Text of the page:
More intangible benefits also accrue from being a good cask ale pub, such as a sense of tradition or authenticity, and the impression that a well-served pint of live beer can give about the standards of the business as a whole.
“It’s a very good bellwether of the service ethic of a pub and will give the impression that everything else about the pub is good as well,” says Edward Theakston, an on-trade consultant who advises Star Pubs & Bars outlets on cask-ale cellaring and service.
It’s difficult to measure but, anecdotally, the overall condition and quality of serve of a pint of cask ale has increased immeasurably during the past couple of decades. Anyone who remembers pubs in the 1980s and 1990s will recall the frequency with which pints of vinegar masquerading as real ale were dished up — an occurrence that is, thankfully, now a rarity.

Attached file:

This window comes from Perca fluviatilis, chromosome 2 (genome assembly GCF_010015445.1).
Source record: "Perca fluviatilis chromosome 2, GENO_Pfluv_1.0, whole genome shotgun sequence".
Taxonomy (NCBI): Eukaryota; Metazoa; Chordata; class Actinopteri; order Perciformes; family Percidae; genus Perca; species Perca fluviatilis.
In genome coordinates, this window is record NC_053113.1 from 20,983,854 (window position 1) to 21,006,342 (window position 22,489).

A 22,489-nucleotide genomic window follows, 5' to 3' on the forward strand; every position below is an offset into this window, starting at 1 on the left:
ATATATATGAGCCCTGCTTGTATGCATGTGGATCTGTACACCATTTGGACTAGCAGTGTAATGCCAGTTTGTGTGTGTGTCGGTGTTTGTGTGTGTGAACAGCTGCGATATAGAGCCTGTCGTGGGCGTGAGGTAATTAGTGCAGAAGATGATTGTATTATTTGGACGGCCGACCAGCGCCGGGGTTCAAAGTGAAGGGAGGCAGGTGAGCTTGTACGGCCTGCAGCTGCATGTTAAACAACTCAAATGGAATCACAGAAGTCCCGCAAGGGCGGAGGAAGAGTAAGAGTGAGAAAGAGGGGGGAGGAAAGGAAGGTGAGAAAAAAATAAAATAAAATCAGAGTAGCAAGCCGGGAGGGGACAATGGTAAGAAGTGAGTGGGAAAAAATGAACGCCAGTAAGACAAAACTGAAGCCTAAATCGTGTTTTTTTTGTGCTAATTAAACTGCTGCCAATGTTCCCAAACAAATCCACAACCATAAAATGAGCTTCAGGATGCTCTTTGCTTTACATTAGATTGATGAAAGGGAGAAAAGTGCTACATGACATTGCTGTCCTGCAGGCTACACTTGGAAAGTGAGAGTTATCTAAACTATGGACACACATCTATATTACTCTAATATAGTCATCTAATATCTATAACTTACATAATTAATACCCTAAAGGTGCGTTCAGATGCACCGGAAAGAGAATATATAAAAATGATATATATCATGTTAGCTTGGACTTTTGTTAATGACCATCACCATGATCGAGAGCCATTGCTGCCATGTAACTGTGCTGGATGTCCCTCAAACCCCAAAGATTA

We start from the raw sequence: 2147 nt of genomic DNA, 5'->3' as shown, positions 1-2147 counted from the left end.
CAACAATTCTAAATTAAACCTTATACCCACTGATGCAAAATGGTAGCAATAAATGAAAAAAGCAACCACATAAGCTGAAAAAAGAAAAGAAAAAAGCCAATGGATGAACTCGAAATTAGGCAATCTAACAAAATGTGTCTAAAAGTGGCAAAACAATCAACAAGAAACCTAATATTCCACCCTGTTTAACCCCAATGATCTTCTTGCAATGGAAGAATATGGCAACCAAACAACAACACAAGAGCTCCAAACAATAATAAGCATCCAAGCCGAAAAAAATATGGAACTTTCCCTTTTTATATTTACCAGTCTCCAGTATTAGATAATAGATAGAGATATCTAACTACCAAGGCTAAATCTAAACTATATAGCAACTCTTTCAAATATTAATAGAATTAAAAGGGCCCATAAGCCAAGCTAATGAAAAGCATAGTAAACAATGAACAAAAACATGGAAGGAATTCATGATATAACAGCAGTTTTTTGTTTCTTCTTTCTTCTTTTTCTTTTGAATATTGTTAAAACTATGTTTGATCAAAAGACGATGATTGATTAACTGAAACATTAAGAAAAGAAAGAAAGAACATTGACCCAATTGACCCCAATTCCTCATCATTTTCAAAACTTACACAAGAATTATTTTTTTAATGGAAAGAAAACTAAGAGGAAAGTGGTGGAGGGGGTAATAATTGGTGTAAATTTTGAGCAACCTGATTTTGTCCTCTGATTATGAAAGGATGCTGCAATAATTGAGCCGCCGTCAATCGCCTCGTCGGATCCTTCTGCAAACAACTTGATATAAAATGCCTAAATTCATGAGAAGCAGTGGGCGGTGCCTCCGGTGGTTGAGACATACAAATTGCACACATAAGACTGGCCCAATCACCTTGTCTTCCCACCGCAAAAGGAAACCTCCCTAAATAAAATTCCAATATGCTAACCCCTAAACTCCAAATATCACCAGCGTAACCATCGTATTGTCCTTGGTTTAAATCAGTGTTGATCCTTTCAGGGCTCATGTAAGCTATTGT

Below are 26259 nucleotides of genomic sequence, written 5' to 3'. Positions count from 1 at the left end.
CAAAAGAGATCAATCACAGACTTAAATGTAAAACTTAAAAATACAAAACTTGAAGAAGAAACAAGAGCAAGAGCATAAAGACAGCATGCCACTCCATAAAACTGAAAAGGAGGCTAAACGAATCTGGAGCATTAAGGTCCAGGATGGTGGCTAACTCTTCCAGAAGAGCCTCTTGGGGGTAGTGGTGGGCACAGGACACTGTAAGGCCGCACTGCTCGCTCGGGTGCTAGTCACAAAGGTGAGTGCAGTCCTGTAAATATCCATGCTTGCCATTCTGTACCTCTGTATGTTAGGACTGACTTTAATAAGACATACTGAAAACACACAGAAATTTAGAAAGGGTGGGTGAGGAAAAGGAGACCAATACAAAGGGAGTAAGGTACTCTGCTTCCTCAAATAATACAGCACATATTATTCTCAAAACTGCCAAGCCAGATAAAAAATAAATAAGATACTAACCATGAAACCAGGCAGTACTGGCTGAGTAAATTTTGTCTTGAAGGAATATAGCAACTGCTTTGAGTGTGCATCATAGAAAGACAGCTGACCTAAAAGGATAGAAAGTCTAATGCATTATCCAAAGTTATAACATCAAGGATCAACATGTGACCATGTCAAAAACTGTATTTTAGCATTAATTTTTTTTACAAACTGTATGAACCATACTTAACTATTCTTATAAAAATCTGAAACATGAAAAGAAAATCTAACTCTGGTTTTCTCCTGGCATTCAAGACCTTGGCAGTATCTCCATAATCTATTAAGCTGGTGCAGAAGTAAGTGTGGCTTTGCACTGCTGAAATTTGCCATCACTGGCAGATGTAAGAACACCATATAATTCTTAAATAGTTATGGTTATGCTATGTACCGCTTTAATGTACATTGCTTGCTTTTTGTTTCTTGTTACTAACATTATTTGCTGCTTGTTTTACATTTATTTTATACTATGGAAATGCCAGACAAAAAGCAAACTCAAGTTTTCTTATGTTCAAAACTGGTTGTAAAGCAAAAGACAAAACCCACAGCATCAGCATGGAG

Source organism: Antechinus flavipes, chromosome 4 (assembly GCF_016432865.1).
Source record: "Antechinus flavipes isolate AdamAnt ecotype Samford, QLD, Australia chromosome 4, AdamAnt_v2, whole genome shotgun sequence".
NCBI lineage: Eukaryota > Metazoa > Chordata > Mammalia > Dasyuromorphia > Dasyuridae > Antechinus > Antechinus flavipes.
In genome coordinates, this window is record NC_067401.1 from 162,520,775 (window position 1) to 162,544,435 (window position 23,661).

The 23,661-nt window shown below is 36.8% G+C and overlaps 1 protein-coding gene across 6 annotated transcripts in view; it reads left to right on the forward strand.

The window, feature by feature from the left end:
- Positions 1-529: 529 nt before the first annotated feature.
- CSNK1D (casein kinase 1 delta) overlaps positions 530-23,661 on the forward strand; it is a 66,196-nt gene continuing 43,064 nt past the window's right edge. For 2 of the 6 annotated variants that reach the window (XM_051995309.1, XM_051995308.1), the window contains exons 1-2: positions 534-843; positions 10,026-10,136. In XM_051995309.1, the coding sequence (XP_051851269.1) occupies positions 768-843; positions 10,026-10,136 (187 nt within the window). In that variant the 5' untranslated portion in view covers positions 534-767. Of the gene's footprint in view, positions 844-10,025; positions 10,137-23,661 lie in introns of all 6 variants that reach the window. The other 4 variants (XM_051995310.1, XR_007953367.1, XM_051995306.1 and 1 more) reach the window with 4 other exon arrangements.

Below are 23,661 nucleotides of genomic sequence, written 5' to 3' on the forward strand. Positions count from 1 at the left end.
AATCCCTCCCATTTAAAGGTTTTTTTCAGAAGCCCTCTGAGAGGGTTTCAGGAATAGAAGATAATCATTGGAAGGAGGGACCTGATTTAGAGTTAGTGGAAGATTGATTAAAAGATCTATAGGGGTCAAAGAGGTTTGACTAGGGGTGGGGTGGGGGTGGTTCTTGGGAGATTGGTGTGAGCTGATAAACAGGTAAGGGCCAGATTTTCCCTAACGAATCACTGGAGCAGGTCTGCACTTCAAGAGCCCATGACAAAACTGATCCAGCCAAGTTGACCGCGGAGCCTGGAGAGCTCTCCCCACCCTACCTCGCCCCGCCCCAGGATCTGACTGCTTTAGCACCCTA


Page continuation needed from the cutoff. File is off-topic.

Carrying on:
Rupert Thompson, owner of Surrey’s Hogs Back Brewery, says: “The quality of cask ale is generally very good and most landlords have got a lot better at looking after it. Cask Marque has had a lot to do with it.”
The industry initiative promotes the quality serving of cask ale inBritish pubs and provides a benchmark for consumers to judge them.
But despite the advances made, not everyone is yet getting it right. Too little throughput to justify the number of beers being sold, or too little or too much rotation, are among the common constructive criticisms that many brewers make in their assessment of the cask-ale landscape.
Theakston suggests striking a balance between having regular, well-known beers from established brewers and rotating new beers to satisfy the real-ale buffs.